Thursday, May 29, 2008
Author: Miep Gies
Date Finished: May 29, 2008
Yearly Count: 28
It has been so long since I have read Anne Frank: The Diary of a Young Girl that I could only remember a few of the details. I don't even actually remember reading it (I think I must have been in 7th grade), but many of us are familiar with Anne's story of her life in hiding for two years.
While this book suggests a remembrance to Anne, it is more specifically Miep's own story of courage and survival as she helped the Franks into hiding in German-occupied Holland during World War II. While working for Otto Frank in the early 1930s, Miep also became his confidant as life became more and more difficult for the Jewish population in Amsterdam. Eventually, Frank asked Miep and her husband Henk to help hide his family and eventually another family (altogether eight people) in the cramped upper level living quarters of Frank's business.
Over the course of more than two years, Miep and her husband Henk provided sustenance, safety, and above all friendship to the families they kept in hiding. As I was reading this book, I was struck by Miep's undying compassion and courage to do unthinkable things--putting her life at risk to helps those around her whose lives were also in such grave danger. I simply cannot fathom the things that these people had to live through. Things that people are currently living through. This book broke my heart, but at the same time the strength of all of those who resisted the cruelties of the Nazis showed such hope for mankind.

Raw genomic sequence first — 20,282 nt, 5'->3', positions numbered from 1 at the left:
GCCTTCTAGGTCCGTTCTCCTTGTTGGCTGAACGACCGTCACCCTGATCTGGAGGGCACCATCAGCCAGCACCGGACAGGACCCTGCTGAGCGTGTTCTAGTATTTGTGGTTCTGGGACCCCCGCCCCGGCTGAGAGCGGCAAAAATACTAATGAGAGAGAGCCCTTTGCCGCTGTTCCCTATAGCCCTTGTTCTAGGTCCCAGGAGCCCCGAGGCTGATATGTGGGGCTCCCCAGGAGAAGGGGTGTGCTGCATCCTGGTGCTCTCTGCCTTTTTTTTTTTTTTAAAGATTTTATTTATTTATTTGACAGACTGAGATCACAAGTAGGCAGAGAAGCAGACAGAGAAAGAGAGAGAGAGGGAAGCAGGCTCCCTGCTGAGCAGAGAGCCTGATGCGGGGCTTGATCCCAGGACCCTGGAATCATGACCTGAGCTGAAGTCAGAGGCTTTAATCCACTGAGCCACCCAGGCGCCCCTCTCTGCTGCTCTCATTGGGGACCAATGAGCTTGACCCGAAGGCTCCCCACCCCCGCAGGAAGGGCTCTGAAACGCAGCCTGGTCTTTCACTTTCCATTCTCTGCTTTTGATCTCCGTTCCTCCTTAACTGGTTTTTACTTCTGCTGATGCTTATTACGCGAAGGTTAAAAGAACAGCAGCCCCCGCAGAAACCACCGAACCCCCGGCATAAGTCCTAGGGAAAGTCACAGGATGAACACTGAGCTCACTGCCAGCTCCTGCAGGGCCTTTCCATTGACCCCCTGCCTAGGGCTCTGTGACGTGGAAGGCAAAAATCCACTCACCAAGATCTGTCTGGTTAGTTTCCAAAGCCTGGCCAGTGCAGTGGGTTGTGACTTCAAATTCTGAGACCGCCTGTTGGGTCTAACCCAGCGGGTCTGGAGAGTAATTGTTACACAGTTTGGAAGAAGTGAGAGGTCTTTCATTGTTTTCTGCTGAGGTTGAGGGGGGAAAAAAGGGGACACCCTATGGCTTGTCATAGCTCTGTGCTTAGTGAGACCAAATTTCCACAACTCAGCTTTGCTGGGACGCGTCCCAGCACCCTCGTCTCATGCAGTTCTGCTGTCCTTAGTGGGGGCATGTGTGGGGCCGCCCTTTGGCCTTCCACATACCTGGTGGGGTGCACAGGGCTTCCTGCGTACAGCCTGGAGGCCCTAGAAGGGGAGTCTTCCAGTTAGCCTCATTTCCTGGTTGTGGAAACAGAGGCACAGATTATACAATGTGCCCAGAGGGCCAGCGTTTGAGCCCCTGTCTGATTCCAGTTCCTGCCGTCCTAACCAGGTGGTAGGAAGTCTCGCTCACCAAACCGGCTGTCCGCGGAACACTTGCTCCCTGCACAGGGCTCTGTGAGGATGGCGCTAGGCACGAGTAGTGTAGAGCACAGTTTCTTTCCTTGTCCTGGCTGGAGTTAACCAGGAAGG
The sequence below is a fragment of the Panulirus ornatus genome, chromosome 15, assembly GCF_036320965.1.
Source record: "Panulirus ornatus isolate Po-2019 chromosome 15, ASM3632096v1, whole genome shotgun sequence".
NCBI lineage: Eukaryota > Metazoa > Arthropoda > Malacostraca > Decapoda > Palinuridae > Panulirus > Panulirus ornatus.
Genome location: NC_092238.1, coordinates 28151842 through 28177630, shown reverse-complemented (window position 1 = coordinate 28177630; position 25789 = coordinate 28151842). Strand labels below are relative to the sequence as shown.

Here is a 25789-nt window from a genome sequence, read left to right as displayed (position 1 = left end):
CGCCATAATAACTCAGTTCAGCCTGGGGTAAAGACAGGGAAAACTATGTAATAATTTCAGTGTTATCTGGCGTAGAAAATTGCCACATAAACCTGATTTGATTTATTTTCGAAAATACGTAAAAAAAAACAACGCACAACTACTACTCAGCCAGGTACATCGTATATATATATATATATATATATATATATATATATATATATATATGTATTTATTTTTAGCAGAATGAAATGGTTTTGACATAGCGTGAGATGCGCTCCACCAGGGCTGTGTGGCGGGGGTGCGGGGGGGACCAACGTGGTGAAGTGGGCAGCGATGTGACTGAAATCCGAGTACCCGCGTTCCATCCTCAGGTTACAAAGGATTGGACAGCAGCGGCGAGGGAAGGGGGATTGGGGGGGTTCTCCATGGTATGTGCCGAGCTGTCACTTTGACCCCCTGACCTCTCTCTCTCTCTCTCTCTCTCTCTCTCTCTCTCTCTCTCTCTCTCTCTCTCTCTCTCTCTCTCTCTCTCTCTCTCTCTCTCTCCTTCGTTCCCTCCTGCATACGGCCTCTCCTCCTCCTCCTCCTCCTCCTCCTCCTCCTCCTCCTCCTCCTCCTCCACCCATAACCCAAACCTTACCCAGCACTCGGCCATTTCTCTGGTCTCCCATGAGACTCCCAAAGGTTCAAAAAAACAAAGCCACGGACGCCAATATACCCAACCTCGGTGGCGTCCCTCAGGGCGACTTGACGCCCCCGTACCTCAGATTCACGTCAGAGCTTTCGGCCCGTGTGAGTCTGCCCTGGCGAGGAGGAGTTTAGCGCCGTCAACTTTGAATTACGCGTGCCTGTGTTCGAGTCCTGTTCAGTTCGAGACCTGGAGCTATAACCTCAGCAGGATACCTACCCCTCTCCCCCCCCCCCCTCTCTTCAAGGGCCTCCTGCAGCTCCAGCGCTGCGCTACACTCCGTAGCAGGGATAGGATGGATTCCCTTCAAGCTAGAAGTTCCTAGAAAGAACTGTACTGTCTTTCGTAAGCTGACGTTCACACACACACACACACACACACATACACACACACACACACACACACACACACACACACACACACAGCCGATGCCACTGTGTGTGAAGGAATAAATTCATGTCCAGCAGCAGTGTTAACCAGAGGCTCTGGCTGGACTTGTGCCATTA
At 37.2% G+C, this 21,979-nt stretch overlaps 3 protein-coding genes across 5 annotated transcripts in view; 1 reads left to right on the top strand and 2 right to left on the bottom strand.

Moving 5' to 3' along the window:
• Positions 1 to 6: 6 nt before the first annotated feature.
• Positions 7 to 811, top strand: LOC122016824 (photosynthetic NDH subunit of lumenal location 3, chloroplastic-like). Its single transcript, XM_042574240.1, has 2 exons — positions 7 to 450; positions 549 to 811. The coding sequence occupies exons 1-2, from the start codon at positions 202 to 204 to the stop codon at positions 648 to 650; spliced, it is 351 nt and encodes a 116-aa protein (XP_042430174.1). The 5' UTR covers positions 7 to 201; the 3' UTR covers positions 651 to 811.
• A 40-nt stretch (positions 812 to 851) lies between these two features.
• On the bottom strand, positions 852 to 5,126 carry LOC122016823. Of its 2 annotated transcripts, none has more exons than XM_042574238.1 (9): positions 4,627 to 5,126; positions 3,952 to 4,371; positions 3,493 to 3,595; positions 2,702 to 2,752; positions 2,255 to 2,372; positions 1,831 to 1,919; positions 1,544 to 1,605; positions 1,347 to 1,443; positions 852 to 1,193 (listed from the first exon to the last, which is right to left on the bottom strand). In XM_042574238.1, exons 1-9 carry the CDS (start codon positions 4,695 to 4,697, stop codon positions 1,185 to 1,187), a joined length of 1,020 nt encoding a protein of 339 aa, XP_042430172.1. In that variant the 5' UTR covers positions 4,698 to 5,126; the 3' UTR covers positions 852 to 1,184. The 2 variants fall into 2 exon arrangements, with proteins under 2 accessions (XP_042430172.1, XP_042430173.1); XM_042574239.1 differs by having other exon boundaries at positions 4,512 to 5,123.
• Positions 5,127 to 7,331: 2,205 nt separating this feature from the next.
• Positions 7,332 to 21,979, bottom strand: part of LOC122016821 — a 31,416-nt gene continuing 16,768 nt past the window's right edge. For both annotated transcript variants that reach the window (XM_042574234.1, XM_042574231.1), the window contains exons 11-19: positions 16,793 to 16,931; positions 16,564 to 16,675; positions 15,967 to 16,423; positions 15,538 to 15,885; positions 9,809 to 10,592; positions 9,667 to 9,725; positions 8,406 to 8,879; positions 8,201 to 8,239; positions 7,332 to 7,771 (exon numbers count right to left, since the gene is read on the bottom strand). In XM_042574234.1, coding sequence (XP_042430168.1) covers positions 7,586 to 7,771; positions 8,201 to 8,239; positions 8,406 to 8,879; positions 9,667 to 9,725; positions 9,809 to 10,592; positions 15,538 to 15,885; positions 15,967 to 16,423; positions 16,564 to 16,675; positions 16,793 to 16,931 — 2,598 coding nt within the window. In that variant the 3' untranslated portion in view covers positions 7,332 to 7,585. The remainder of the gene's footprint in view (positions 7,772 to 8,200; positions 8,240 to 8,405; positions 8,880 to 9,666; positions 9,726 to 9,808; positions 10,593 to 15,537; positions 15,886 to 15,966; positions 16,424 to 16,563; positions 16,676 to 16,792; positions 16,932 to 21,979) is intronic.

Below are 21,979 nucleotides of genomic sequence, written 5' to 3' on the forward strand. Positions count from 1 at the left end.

Miep's writing style is effortless and flowing; she has the natural voice of a storyteller, which made this book absorbing. My grandmother has a beautiful accent (she is Swiss but also studied in France and England before moving to Toronto after the war--so her accent is a little mixed), and I could hear her voice through Miep's writing. Soft but at the same time urgent:
"As I sat, I became aware of what it meant to be imprisoned in these small rooms. As this feeling registered, I felt a taste of the helpless fear that these people filled with, day and night. Yes, for all of us it was wartime, but Henk and I had the freedom to come and go as we pleased, to stay in or go out. These people were in a prison, a prison with locks inside the doors" (128).
My only regret about this book is in the ending. It seems as though Miep isn't quite sure how to end such an important story and so the last few pages are a little forced and awkward. Otherwise, this was such a powerful and important read. There are only little bits and pieces about Anne in the book, so it really makes me want to re-read Anne's diary. In addition to this book, I'd also recommend The Hiding Place by Corrie Ten Boom--also a woman who helped in the Dutch Underground during WWII.
Tuesday, May 27, 2008
Author: Annie Proulx
Date Finished: May 26, 2008
Yearly Count: 27
I'm trying, for the life of me, to figure out what makes this book as great as "they" say it is. Unfortunately I'm drawing a blank on this one. Grrr! I watched the movie years ago and remember enjoying it, but I was really let down by the book.